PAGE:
Healthcare workers across Pennsylvania mourn with friends and family in Dayton and El Paso, communities ripped open by dual mass shootings.
We know that in two unrelated attacks separated by a few hours, a young man entered a Texas Walmart with an assault rifle, killing twenty and injuring at least twenty-six, and not long after a gunman killed nine people and wounded twenty-seven outside a bar in Ohio
Since the 2012 Sandy Hook school shooting, our country has experienced 2,191 mass shootings. Already this year, there have been 251 mass shootings, more mass shootings than days so far in 2019. The United States is the only developed country in the world that experiences such a contagion, known as stochastic terrorism: individually unpredictable mass shooting events connected in a predictable, reiterating pattern through mass media and social media.
As healthcare workers, we share a mission to care for our communities. We look after people in need, we treat the symptoms, and we take on the underlying causes of disease.
Now, we are called to respond to a rapidly spreading illness, mass shootings that are eating away at our society.
Minutes before the shooter opened fire in the El Paso Walmart, a manifesto of anti-immigrant white power ideology appeared online. Like the murderer of eleven Jews at prayer in the Tree of Life synagogue in Pittsburgh last year, the El Paso gunman planned and articulated his violence as a defense of whiteness against race mixing and immigrant invasion.
President Donald Trump bears unique responsibility for raising up this kind of hate. No other President in modern times has used the bully pulpit of the Oval Office to echo white power messages.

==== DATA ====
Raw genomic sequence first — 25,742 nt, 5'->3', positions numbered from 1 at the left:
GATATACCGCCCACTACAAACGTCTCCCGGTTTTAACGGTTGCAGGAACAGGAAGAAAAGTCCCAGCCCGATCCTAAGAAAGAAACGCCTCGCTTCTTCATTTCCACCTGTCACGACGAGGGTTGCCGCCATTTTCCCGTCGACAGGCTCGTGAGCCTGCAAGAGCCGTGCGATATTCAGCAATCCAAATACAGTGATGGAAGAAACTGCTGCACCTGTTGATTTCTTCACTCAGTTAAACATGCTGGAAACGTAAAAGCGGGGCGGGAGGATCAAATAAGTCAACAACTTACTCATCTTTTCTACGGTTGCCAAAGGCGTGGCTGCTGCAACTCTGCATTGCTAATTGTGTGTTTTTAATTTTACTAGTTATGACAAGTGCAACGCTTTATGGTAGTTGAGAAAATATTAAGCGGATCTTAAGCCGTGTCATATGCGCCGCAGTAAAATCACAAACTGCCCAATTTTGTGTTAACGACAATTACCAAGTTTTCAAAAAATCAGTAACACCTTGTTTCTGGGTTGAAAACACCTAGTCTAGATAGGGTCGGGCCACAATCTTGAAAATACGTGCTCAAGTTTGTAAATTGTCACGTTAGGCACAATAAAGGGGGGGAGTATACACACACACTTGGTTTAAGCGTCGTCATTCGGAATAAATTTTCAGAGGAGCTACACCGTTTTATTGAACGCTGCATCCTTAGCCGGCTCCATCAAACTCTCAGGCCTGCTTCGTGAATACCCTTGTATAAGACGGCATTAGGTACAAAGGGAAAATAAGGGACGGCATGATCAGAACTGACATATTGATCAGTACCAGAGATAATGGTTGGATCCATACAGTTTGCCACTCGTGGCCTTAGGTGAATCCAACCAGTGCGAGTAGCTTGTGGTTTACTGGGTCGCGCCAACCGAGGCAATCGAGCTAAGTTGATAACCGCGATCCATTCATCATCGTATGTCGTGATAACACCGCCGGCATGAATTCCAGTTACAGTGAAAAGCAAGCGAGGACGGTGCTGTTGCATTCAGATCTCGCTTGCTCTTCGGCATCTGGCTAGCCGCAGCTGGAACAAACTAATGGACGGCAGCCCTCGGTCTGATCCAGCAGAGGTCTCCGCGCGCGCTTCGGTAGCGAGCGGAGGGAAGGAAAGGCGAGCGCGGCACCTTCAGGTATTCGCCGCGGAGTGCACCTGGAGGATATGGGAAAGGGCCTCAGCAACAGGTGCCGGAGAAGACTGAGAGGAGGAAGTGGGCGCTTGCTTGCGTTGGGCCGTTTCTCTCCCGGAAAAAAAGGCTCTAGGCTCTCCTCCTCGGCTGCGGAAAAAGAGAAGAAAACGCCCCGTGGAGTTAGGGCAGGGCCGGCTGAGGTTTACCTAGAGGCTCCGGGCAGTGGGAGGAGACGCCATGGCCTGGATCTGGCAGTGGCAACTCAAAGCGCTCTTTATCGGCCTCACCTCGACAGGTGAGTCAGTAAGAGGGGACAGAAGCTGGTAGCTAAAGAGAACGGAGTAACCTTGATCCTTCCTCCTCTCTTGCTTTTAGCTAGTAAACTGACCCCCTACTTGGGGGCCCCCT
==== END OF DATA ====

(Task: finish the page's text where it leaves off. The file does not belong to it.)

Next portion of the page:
Gun violence has a direct bearing on declining life expectancies for working class people in the United States. White, black, and brown families all suffer when they lose loved ones in shootings. Yet in rallies and social media messages, President Trump continues to blame people of color and immigrants for our problems. At a time when our communities cry out for healing, President Trump is betting on racial hatred and division to drive us apart so he and his wealthy supporters can continue to enjoy privilege and power.
Too many politicians are busy looking for ways to deny the underlying reality of mass shooting contagion. It is true that our country needs investment in mental health care. However, the common causal link between mass shooting is not mental illness. Alongside white power ideology, the fundamental problem is easy, barely regulated access to automatic weapons. The time for gun safety legislation is long overdue. Yet the majority of the US Senate, under the leadership of Senator Mitch McConnell (R – KY), refuse to bring up gun safety legislation for debate. Senator McConnell offers prayers and praise for law enforcement officers, but he won’t do anything to stem the tide of mass shootings or challenge the President’s dangerous political messages.
To overcome an epidemic, society needs a dynamic, coordinated, and comprehensive response. The contagion of white power violence and mass shootings demands the same determined action. Healthcare workers will play their part, not only by caring for those who are hurt, but by uniting across our diverse communities to change our politics. It’s time to organize and demand a government that will value all our families, white, black, and brown, and that will act decisively to make us safe.
Matthew W. Yarnell
President, SEIU Healthcare Pennsylvania